My parents have had their own “part-time” business for as long as I can remember. In the 90s, handcrafted home decor items were really in, and my parents made everything from wooden display shelves to decor designed with antiques to floral arrangements.
(My parents still have this business and it’s grown dramatically, but it’s transitioned to much more of a “home decor” focused business rather than handcrafts. My mother still designs amazing floral arrangements, though.)
At that time, the primary way my parents marked their goods was at arts and craft shows. Late summer and fall were the busy times for these shows, and I often accompanied my parents to these events. From an early age, I was learning how to run a business: setting up the displays, helping with customer service, creating marketing materials, attending the booth when my Mom needed to step away, and even running the cash drawer.
My mom insisted that I counted back people’s change to them: “Your total was $57.53 and you gave me $60, so here’s 57.54, .55, .65, .75, 58 dollars; 59, and 60 dollars.” (This was a relatively easy skill to learn when you weren’t allowed to use a calculator for math.) I was shocked that the cashiers at Walmart didn’t seem to know how to do the same thing.
I made and sold my own products at my parents’ booth, too. At first it was simple things, like a fabric candy cane pin that my mom designed and I would cut out, sew, and stuff. I remember making Christmas “wreaths” from old puzzle pieces that we spray painted green, glued together in a circle, and used the top end of a sewing pin to make little dots that looked like holly.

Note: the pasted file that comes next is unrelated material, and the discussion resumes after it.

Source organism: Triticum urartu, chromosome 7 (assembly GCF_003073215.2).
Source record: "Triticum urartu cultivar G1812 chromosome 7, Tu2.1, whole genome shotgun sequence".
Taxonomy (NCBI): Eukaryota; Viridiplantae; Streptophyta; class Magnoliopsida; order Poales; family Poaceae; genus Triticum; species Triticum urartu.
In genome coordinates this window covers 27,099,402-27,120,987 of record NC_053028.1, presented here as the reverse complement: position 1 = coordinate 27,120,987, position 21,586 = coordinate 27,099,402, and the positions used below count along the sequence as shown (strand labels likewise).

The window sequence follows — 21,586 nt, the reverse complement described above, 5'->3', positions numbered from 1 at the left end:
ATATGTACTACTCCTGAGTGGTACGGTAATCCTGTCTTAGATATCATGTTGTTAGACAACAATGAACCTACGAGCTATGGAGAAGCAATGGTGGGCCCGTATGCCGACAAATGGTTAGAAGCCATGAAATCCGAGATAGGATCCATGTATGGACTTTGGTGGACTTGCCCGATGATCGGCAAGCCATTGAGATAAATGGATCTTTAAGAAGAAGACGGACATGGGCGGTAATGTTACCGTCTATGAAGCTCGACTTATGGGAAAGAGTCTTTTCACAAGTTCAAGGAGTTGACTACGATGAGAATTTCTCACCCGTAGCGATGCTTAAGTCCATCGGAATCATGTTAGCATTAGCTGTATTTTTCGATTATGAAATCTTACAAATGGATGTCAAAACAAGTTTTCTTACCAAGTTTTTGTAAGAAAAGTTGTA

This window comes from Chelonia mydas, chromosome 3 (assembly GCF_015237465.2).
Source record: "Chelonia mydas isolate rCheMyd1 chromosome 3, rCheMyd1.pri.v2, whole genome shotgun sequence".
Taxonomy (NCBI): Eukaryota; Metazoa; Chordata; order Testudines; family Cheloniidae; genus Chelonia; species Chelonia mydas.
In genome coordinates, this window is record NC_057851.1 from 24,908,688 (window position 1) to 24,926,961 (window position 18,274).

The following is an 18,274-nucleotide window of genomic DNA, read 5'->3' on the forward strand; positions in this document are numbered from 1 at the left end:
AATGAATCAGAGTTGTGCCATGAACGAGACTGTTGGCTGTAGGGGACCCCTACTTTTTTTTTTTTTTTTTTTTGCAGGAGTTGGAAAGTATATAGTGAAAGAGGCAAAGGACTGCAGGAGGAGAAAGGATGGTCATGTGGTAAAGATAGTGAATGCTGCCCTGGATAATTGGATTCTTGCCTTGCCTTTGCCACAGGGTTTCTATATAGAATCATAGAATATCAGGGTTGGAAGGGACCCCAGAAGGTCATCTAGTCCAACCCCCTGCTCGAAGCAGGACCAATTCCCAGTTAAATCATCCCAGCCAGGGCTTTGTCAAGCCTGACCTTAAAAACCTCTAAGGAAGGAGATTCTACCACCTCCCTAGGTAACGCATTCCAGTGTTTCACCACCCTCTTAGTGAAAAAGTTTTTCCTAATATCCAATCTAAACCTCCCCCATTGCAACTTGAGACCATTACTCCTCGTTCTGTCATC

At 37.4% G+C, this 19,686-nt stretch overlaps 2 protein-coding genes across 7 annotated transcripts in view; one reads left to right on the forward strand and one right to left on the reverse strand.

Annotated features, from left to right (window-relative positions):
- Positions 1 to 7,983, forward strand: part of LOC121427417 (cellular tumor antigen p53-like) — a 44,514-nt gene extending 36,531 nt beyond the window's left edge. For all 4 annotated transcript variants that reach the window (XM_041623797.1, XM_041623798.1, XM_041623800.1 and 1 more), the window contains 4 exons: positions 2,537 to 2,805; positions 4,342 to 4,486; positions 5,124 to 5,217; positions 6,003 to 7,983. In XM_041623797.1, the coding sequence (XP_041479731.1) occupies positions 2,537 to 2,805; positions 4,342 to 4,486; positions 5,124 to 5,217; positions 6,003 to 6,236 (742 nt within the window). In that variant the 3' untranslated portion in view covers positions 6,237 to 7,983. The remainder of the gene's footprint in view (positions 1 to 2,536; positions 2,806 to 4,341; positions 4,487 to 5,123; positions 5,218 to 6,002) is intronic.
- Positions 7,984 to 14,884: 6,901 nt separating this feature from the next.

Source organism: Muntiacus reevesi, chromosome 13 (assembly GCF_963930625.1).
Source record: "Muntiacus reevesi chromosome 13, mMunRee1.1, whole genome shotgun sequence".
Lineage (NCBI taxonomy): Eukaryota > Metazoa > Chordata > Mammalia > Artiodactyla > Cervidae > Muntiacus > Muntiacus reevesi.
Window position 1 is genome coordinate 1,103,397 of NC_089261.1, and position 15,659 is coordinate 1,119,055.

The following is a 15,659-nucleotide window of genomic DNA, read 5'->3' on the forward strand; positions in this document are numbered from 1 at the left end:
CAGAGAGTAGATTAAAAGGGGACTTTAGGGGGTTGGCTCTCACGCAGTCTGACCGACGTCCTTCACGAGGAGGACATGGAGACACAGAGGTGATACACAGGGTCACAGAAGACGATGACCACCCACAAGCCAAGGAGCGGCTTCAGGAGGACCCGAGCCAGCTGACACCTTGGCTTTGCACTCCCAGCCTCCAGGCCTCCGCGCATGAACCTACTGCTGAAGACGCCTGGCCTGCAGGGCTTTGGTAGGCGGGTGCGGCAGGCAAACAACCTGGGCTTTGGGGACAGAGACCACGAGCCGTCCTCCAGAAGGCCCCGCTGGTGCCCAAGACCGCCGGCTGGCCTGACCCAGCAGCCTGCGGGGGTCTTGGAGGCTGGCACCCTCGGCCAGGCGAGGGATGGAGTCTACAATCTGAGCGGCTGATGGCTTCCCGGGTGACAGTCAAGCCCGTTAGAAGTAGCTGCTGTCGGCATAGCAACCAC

Amazingly, these items sold and I made some money! People must have bought them because they thought I was cute, or else there were a lot of people that liked junky crafts in the 90s.
Eventually, my dad taught me how to use a band saw, and I would cut out simple shapes for my own crafts, as well as my parents’. I remember designing a nativity set on my own – the first project that I remember being more than “little kid cute”. We sold quite a few, at a price of around $10-12 each, I think.
I learned quickly that we priced everything at $x.95 because it appeared to be less to the consumer – so items were $9.95 instead of $10. This gave me some awareness of this price tactic as I made my own purchases, too.
I used plenty of my mom’s supplies for making these crafts, but also had to purchase some of my own as I actually started making significant items. That was a fabulous way to learn about using money to make money.
My parents’ willingness to let me (and my siblings) take part in their business was a huge boost to my education. The opportunities to learn business principles, develop new skills, and be inspired to be creative were priceless, and it’s one of the things I value most about my education.